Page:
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Remarks before the 2020 AICPA Conference on Current SEC and PCAOB Developments

Kevin Cherrstrom
Professional Accounting Fellow, Office of the Chief Accountant

Washington D.C.

Dec. 7, 2020

The Securities and Exchange Commission disclaims responsibility for any private publication or statement of any SEC employee or Commissioner. This speech expresses the author’s views and does not necessarily reflect those of the Commission, the Commissioners, or other members of the staff.


Good afternoon, and thank you for having me. I plan to share some observations with you regarding consultations the OCA staff has received relating to the identification of performance obligations under Topic 606[1] and presentation of certain payments in the statement of cash flows.

Identification of Performance Obligations

First, I would like to discuss a fact pattern whereby a registrant concluded that its software license, along with updates to the software license, represent a single performance obligation. The assessment of whether a software license is distinct from related services can have a significant effect on the financial statements. Revenue from software and services that are one combined performance obligation would be recognized over time, while revenue from a software license that is distinct would be recognized when control of the software license transfers to the customer.

The registrant developed a new data analytics software platform that it provides to its customers under a one-year license. The software’s core functionality allows its customers to aggregate data from multiple sources and analyze that data on a real-time basis. To achieve that result, the software must be updated periodically in response to both a customer’s internal changes, such as new data sources or hardware added to the customer’s IT environment, and to external changes, such as updates to third-party software that impact the ability of the registrant’s software to obtain real-time data from those third-party systems. As part of the registrant’s promises to its customer, it monitors the software for required updates and provides updates to the licensed software as needed, on an on-going basis, throughout the contract term.

The registrant performed a detailed assessment to determine the nature of each of its updates in order to identify those specific updates that are critical to maintaining the utility of the software. The frequency of the critical software updates varies depending on each customer’s unique IT environment, ranging from critical updates provided on a daily basis for customers with more dynamic IT systems, to critical updates every few months for customers with static IT environments. Regardless of the frequency of each customer’s critical updates, if they were not provided to the customer, the software would not be able to access and analyze the customer’s data. The registrant concluded that the software license and updates are highly interdependent or interrelated, such that they significantly affect one another, and there is a significant two-way dependency between the software and the related updates.

In this fact pattern, the staff did not object to the registrant’s conclusion that the software license and related updates should be combined into a single performance obligation.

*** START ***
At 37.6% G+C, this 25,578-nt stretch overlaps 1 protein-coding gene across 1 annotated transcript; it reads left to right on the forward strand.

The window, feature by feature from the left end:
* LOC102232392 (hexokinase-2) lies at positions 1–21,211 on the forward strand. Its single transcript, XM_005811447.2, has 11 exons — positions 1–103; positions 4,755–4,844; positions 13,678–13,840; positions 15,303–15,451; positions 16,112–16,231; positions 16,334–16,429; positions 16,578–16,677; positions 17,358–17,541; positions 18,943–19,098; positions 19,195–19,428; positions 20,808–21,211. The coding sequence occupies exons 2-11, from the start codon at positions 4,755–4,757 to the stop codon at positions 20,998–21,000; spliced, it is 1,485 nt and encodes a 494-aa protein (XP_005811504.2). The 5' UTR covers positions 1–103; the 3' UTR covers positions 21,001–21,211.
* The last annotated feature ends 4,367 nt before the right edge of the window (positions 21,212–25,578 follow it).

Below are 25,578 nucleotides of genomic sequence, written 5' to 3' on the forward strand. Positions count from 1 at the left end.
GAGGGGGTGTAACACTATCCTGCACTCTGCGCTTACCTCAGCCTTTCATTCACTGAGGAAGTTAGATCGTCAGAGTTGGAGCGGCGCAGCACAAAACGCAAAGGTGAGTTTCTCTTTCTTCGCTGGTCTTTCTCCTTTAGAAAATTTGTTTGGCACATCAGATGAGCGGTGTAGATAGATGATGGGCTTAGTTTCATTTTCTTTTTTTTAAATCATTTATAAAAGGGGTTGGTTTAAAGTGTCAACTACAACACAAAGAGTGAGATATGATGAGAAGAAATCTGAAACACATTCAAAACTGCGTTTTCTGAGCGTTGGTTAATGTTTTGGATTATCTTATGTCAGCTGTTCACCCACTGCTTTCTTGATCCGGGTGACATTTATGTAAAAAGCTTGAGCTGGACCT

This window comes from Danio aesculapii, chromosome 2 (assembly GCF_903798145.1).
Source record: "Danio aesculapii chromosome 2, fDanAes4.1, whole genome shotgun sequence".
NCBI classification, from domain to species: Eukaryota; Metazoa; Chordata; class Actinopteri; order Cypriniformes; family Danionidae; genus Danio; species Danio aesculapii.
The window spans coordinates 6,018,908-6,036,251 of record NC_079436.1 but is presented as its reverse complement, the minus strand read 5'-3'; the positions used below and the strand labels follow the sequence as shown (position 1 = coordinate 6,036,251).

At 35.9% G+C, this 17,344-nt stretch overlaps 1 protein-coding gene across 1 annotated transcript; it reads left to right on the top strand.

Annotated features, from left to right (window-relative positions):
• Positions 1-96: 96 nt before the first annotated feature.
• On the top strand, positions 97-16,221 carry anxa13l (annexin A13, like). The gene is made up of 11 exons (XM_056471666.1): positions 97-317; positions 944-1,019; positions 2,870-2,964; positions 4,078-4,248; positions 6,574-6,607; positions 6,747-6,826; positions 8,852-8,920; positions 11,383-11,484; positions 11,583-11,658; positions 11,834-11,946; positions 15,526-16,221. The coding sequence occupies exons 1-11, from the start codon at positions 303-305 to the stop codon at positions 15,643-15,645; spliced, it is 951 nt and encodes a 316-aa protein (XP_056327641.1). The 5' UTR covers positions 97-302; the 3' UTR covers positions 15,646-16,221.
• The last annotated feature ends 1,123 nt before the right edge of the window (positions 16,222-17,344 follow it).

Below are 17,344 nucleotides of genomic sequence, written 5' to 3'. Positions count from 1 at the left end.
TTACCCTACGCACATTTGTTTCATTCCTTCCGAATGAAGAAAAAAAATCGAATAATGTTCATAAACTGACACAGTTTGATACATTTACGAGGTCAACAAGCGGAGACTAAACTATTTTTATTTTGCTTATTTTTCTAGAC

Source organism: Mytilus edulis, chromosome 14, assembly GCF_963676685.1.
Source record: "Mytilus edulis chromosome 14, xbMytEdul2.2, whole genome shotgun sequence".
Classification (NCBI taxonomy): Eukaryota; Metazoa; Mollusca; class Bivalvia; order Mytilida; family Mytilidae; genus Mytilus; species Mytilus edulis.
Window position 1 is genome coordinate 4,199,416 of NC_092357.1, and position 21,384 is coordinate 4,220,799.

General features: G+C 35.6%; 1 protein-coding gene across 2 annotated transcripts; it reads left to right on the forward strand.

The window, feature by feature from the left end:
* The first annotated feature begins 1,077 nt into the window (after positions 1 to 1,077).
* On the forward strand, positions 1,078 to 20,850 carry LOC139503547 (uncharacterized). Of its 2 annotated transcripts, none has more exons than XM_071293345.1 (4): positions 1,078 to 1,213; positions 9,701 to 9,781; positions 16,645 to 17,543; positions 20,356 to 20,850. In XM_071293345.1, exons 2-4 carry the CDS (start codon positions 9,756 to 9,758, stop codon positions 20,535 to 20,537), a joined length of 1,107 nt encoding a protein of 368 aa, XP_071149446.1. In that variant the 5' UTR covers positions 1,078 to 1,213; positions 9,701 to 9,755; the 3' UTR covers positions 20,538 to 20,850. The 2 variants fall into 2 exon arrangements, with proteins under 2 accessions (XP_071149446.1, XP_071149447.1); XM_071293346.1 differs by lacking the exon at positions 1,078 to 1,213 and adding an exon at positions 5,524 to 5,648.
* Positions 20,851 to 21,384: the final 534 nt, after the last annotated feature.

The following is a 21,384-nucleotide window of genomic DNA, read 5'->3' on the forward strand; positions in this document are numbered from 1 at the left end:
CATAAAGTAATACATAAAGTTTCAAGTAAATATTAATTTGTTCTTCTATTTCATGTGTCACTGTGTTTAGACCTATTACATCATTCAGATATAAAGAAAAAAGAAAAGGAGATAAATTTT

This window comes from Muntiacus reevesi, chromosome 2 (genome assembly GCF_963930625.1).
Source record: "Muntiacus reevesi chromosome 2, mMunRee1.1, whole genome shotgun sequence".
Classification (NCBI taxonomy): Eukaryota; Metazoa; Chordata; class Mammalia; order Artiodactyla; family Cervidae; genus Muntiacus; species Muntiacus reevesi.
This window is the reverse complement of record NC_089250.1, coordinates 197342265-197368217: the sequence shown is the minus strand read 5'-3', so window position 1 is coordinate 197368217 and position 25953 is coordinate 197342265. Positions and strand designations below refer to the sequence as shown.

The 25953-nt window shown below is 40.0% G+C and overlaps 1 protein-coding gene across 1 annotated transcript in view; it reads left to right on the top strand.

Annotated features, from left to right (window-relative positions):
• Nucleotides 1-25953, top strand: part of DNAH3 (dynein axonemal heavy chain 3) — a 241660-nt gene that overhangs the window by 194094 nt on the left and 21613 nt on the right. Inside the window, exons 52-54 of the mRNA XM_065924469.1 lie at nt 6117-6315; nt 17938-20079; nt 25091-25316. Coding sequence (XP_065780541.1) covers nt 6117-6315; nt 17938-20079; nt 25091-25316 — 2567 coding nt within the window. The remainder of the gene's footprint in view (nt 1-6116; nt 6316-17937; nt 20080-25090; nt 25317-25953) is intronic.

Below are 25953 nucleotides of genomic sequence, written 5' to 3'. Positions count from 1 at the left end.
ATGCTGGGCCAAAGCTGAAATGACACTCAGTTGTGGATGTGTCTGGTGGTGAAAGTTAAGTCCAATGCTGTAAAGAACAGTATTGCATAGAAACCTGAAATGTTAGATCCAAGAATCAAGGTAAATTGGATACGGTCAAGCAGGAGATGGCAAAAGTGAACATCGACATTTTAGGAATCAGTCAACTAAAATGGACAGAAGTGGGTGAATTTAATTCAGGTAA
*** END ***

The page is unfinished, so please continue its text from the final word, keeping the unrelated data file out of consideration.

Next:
Cash Flows Presentation - Consideration Received From a Vendor

Next, I would like to discuss another area where we have received consultations: presentation of certain payments in the statement of cash flows.

Consider a fact pattern presented to OCA staff where a registrant evaluated whether it would be acceptable to report cash outflows to a vendor net of cash inflows arising from payments from the vendor. The registrant’s relationship with the vendor arises from the purchase of fixed assets, and thus the entity classifies the cash outflows paid to the vendor within Investing Activities in the statement of cash flows. The registrant concluded that the cash received should be presented on a net basis, offsetting the cash outflows, within Investing Activities.

The registrant noted that although GAAP states that generally information about the gross amounts of cash receipts and cash payments is more relevant than information about the net amounts of cash receipts and payments,[2] certain aspects of the cash inflows and outflows were similar to the scenarios in the authoritative guidance where net reporting is acceptable.[3] Specifically, the registrant asserted that the amounts are large and the turnover is quick because the entity had contracts to purchase additional goods from the vendor in the near future for amounts in excess of the cash inflows. The registrant further asserted that the criteria stipulating that maturities be short was not relevant to the evaluation as the contractual cash outflows and inflows did not have stated maturities.

The staff objected to the registrant’s conclusion to present the cash receipts from the vendor net of the cash payments made to the vendor.

Thank you.

[1] Financial Accounting Standards Board (“FASB”) Accounting Standards Codification (“ASC”) Topic 606, Revenue from Contracts with Customers.

[2] See FASB ASC 230-10-45-7.

[3] See FASB ASC 230-10-45-26 and 230-10-45-8 through 230-10-45-9.

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